|Publication number||US6136062 A|
|Application number||US 09/400,399|
|Publication date||Oct 24, 2000|
|Filing date||Sep 21, 1999|
|Priority date||Oct 13, 1998|
|Also published as||CA2285786A1, CA2285786C, CN1180910C, CN1251325A, DE19847012A1, EP0997542A1, EP0997542B1|
|Publication number||09400399, 400399, US 6136062 A, US 6136062A, US-A-6136062, US6136062 A, US6136062A|
|Inventors||Josua Loffelholz, Frank Behrens|
|Original Assignee||H. C. Starck Gmbh & Co. Kg|
|Export Citation||BiBTeX, EndNote, RefMan|
|Patent Citations (10), Referenced by (150), Classifications (37), Legal Events (4)|
|External Links: USPTO, USPTO Assignment, Espacenet|
The present invention relates to a niobium powder which is suitable for producing capacitors, and to a process for producing niobium powder by the reduction of niobium oxides by means of alkaline earth metals and/or rare earth metals.
The reduction of heavy metal oxides by alkaline earth metals or hydrides is basically known; see U.S. Pat. No. 1,728,941, U.S. Pat. No. 2,516,863 and U.S. Pat. No. 4,687,632 for example. One problem is that the reduction proceeds strongly exothermically. After igniting a mixture of the oxide to be reduced and the reducing agent, the reaction proceeds substantially uncontrollably over a very short period of time, and the reaction mixture is heated to temperatures far in excess of 1000° C. Reactions of this type can only be controlled with difficulty, due to the high pressure which builds up in the manner of an explosion, the need to dissipate the heat of reaction and the demands made on the reactor material. In particular, and among other problems, irreproducible grades of product with uncontrollable grain sizes are obtained. No success has hitherto been achieved in using this reaction for producing high purity acidic earth metal powders for use in capacitors.
The present invention comprises a process for producing niobium and/or tantalum powders by the reduction of corresponding niobium and/or tantalum oxides by means of alkaline earth metals and/or rare earth metals, which is characterized in that the reduction is carried out in two stages at a controlled temperature, wherein the first reaction stage is conducted as far as an average composition corresponding to (Nb, Ta)Ox where x=0.5 to 1.5 and before the second stage the reduction product from the first stage is freed from alkaline earth oxides and/or rare earth metal oxides which are formed and optionally from excess alkaline earth metal and/or rare earth metal by washing by means of mineral acids.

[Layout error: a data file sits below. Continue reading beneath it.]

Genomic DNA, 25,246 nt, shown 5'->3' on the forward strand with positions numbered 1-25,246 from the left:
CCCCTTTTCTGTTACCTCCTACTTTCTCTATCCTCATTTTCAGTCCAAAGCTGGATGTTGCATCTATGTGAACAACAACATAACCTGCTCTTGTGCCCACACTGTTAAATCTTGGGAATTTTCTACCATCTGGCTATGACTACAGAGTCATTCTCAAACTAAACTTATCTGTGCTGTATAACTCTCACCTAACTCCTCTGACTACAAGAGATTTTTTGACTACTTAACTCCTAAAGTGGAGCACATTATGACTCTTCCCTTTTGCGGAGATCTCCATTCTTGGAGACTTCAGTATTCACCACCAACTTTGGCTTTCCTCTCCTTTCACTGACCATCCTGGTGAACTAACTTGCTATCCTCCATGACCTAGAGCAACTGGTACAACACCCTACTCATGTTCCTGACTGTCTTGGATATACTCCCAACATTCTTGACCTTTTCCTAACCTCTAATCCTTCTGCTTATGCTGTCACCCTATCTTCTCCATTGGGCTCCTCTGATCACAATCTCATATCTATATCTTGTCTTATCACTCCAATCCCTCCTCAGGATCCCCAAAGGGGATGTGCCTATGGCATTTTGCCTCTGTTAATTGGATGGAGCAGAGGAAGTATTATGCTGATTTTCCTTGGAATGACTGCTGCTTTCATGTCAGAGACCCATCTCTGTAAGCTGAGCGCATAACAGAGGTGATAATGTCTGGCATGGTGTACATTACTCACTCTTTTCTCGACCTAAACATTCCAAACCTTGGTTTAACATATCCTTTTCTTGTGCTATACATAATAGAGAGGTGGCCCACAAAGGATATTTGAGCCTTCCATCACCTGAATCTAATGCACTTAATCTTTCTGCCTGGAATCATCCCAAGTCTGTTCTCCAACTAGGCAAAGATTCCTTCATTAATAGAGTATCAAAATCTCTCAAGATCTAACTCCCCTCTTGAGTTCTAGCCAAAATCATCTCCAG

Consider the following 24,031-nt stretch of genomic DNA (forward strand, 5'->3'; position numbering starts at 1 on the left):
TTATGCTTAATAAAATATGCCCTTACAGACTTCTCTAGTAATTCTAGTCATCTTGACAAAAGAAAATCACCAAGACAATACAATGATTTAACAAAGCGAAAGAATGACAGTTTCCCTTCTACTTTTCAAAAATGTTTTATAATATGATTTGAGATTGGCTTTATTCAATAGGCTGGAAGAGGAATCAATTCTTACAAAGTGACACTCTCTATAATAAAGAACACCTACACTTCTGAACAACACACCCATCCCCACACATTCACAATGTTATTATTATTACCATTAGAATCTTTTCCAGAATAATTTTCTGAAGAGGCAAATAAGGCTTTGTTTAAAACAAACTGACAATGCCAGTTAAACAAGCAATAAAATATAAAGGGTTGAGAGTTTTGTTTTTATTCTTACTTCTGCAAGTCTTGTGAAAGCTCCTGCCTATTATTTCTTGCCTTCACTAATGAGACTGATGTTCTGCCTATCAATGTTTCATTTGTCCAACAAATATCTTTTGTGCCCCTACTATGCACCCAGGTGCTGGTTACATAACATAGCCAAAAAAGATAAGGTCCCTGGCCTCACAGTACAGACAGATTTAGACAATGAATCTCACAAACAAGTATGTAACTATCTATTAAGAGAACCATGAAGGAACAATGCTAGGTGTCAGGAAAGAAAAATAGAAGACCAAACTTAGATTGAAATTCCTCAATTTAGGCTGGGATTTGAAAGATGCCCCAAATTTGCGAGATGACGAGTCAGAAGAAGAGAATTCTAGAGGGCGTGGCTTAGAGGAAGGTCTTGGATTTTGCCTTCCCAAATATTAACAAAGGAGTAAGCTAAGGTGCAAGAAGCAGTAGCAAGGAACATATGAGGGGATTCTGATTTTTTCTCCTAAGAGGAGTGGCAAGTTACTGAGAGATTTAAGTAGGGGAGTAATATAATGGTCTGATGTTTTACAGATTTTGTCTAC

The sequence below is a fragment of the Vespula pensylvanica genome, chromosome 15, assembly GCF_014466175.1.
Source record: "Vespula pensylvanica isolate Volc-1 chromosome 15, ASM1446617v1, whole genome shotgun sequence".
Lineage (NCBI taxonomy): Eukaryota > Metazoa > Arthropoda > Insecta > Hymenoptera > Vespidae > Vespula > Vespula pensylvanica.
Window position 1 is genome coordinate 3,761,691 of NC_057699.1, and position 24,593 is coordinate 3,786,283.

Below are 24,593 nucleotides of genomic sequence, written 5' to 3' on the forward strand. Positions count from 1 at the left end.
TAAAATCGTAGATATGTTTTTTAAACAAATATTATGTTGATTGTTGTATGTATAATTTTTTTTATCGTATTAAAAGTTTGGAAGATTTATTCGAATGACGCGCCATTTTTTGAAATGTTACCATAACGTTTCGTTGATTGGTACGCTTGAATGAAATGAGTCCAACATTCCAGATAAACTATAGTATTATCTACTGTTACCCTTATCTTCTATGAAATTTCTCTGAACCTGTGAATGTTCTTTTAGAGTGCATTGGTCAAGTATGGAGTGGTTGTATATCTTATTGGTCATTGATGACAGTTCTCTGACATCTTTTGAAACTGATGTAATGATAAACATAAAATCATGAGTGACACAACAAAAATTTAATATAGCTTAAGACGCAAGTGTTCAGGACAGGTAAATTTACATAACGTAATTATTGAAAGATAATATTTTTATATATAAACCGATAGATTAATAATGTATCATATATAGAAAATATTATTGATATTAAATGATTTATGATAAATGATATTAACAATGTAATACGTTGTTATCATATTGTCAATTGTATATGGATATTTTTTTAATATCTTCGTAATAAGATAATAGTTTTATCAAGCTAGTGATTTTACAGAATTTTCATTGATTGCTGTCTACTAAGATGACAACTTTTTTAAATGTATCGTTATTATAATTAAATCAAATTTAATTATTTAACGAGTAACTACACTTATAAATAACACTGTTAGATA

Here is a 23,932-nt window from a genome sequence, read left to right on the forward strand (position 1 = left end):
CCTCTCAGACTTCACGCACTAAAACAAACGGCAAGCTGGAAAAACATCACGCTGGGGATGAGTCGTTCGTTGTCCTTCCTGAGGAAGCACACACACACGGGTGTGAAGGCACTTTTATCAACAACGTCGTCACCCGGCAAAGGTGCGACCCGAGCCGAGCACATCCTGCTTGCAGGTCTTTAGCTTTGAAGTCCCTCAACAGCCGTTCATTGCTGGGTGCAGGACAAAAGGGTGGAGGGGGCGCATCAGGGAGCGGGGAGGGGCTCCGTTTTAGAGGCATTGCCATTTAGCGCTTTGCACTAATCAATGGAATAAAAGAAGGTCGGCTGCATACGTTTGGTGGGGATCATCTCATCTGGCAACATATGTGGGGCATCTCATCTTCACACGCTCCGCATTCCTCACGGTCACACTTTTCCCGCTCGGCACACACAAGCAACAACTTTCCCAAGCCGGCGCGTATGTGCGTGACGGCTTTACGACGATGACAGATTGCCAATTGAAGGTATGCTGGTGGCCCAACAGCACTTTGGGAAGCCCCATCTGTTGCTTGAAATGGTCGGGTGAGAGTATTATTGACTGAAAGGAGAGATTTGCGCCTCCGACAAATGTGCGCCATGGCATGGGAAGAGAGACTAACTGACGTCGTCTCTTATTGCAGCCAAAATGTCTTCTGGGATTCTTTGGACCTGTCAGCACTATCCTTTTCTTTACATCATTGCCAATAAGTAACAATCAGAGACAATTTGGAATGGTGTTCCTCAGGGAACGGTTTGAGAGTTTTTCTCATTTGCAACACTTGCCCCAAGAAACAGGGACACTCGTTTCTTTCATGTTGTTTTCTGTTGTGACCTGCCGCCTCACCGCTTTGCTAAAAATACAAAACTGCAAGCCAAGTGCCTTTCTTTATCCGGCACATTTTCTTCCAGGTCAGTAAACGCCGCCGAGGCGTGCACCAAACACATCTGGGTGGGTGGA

In the first reduction stage, a melt of the alkaline earth metal and/or rare earth metal is preferably placed in a vessel and the oxide is gradually metered into the melt in such a way that the temperature of the first reduction stage does not fall below 750° C. and does not exceed 950° C. Metering is most preferably effected in such a way that the temperature does not vary by more than 50° C. from a preselected temperature within the afore mentioned range. This preselected temperature is most preferably between 750 and 850° C.
The oxides which can be reduced are Nb2 O5, NbO2 and/or Ta2 O5 Nb2 O5 is particularly preferred.
The preferred reducing metals according to the invention are magnesium, calcium, lanthanum and cerium. Magnesium is particularly preferred.
Although the reduction of acidic earth metal powders by means of alkaline earth and/or rare earth metals can in principle be conducted as far as the acidic earth metal stage if higher temperatures are permissible, it has been found that at the controlled low temperatures according to the invention the reduction is apparently impeded by alkaline earth and/or rare earth metal oxides which are formed, so that the acidic earth metal stage is not reached until the oxides formed have been removed.
In order to ensure a reduction which is as extensive as possible, even in the first stage, the oxide is metered into the reducing agent melt in a sub-stoichiometric amount with respect to the reduction reaction.
To prevent local overheating effects in the melt, the latter is preferably stirred. In particular, during the preferred use of magnesium as the reducing agent, local overheating of the melt above the boiling point of magnesium, even for short periods, has to be prevented.